How to find romance and keep it

Written by Hannah Merrifield.

Finding Romance & Keeping It: A Discussion on Dating and Courtship was held in the Gordon B. Hinckley Building Thursday, Feb. 11, to help answer students questions about the dating world and how to go forward in a relationship righteously.

The discussion was lead by a group of panelist including Christine Gilbert, Tim Rarick, Tiff Jenson, Tracie Simon, Cole Ratcliffe and Josie Potter.

With the exception of Sister Gilbert, all of the panelists were faculty from either from the home and family department or the sociology and social work department. 

The meeting was held as an open forum discussion where students could stand up and ask any questions they had for the panel concerning dating, marriage or relationships in general.

Kerrie Gartside, a sophomore studying English education, said that she really appreciated the questions that were asked and felt like she learned some new information.

“I really liked it,” Gartside said. “This was definitely insightful.”

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Many of the students who asked questions in the session wondered how to best go about asking someone on a date and what to do on the date once you go out.

“It’s just a matter of practicing and seeing how people react to how you are asking,” said Tracie Simon, a faculty member in the home and family department. “Ask for advice from someone you trust.”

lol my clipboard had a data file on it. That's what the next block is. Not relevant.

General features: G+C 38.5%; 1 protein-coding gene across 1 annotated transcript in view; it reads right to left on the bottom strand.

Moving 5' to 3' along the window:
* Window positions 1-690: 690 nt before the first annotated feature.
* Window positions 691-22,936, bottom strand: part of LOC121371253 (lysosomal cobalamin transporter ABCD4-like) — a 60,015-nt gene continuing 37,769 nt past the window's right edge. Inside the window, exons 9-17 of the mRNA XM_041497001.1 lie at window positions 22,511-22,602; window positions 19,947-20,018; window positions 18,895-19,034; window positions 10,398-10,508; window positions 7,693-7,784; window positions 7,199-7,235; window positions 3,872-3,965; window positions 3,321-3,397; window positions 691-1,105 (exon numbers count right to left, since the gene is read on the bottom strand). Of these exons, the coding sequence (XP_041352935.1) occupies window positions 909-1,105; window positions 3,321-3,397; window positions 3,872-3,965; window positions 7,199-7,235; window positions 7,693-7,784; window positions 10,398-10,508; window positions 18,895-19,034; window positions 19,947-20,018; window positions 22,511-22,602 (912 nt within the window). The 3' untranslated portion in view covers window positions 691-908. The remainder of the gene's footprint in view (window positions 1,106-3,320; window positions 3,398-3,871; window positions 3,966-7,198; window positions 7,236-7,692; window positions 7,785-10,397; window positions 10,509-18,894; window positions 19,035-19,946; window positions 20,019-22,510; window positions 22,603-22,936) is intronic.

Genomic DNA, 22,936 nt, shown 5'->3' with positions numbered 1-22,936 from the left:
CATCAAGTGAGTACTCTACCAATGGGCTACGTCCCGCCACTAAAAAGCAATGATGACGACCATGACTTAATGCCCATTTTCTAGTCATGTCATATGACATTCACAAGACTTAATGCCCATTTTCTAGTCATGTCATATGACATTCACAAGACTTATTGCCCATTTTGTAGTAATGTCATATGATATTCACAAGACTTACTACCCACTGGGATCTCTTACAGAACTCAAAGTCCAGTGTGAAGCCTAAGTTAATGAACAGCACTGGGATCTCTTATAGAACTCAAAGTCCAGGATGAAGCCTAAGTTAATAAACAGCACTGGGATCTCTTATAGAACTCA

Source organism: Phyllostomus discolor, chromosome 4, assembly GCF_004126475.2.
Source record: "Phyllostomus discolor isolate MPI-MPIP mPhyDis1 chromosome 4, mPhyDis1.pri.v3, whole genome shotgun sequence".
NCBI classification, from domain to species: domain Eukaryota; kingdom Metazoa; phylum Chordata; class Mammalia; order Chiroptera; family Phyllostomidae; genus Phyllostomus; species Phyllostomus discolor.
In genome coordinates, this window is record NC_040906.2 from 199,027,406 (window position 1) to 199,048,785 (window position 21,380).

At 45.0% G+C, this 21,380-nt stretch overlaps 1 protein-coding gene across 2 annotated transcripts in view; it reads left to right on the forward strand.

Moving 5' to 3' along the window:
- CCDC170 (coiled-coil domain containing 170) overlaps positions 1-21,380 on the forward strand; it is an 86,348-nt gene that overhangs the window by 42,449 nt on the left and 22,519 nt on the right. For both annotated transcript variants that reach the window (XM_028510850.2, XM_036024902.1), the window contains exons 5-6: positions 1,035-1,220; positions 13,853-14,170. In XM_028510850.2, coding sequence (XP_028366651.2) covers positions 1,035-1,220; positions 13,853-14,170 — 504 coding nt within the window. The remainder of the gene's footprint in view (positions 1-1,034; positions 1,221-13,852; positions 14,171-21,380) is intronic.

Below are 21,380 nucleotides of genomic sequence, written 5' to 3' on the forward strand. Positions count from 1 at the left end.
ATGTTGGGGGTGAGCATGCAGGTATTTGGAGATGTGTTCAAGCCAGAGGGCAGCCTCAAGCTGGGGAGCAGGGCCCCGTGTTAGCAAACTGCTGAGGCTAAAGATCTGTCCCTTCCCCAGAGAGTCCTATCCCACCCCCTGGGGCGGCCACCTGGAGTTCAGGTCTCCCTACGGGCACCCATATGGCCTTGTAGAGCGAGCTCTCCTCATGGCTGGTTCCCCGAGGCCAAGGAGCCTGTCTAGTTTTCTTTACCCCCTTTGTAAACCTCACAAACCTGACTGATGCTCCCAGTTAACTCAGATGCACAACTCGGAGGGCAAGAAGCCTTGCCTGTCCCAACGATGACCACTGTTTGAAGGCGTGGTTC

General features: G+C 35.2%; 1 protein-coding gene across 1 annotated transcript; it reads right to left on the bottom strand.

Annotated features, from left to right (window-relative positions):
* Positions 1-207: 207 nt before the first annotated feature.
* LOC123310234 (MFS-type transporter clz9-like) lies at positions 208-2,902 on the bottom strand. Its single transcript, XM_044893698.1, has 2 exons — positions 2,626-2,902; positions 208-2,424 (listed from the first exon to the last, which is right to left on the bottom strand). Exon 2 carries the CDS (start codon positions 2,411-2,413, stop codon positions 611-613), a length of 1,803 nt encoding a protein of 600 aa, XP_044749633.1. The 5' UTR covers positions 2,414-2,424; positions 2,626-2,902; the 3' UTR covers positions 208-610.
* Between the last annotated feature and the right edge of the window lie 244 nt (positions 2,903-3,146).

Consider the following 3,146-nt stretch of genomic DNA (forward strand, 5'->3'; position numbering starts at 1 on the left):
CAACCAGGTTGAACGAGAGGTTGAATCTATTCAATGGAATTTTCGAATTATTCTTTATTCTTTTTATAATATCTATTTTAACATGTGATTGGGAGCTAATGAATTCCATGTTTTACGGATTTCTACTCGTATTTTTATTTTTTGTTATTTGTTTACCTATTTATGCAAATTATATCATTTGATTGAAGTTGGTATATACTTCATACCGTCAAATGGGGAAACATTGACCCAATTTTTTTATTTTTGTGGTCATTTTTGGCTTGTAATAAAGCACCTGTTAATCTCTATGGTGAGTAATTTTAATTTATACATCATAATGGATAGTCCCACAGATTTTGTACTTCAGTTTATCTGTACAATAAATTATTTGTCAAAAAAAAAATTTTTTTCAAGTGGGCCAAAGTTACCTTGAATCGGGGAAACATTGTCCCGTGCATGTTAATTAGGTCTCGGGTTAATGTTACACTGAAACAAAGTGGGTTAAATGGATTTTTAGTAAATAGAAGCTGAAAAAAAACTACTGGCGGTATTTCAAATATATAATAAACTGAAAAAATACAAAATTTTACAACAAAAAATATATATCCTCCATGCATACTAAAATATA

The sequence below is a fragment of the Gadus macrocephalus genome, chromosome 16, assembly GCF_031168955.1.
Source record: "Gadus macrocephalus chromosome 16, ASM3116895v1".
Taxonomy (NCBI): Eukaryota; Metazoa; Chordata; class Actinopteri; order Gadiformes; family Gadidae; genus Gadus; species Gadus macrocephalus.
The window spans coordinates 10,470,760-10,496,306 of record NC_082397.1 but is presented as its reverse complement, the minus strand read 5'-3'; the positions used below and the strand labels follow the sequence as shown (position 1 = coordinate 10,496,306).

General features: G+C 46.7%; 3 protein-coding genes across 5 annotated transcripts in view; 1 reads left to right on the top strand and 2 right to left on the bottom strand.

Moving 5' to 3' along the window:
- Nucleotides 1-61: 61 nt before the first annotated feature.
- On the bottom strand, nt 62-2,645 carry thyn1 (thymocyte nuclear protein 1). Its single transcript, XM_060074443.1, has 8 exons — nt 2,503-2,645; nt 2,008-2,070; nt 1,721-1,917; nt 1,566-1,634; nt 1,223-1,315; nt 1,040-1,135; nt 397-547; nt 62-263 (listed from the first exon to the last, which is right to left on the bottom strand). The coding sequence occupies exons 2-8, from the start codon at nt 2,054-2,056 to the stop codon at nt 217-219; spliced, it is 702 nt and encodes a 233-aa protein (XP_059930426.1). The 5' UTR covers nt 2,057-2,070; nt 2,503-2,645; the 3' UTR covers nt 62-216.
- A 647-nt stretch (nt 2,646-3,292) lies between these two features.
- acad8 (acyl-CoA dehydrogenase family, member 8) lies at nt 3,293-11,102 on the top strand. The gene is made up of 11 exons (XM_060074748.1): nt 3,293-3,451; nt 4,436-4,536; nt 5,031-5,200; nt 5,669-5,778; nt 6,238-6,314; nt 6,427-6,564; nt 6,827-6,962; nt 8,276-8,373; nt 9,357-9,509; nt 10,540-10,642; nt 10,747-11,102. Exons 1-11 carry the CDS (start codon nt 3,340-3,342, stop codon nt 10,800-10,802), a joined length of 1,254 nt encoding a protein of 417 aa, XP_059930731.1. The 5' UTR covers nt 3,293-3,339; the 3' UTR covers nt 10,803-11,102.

Some girls wondered how to best show interest in a guy or ask a guy out on a date without coming off as desperate.

Ratcliffe, a faculty member for the home and family department, said that most of the time when a girl shows interest in a guy, he will more likely be flattered than tuned off.

“If you don’t want to ask him out, you can put the idea in his head,” Ratcliffe said.

Rarick, a faculty member in the home and family department, said a large part of dating and relationships is to know when to be quiet and also when to speak up.

“Some of us have to learn how to talk a little bit more and get over the one-word grunts,” Rarick said.

One of the main concerns for students at the event was what do to if you find out the person you are in a relationship with is involved with pornography.

The panel suggested that proceeding with prayerful caution and putting the breaks on the physical touching of any kind.

They also mentioned The Church of Jesus Christ of Latter-day Saints sponsored a website called Overcoming Pornography.

At BYU-Idaho, there are a lot of students who are already married and struggling to find ways to keep the relationship fresh in the hectic hustle and bustle of everyday life.

Jenson, a faculty member of the sociology and social work department, said keeping your marriage romantic, even if you have to schedule the romance, is a worthy investment that will always pay off in the end.

“Probably the most scary word in a marriage is routine, but guess what,” Jenson said. “Life has routine. Wouldn’t it be cool to see who could offer each other more service? You want to keep the spice in there by remembering why you got married in the first place, to love and support each other.”

Christine Gilbert, wife of President Clark G. Gilbert, said that continuing to date your spouse even after you are married is an important part of keeping the spice alive in the marriage.

“There is a pattern in all things,” Gilbert said. “Dating before you are married and after is a pattern.”

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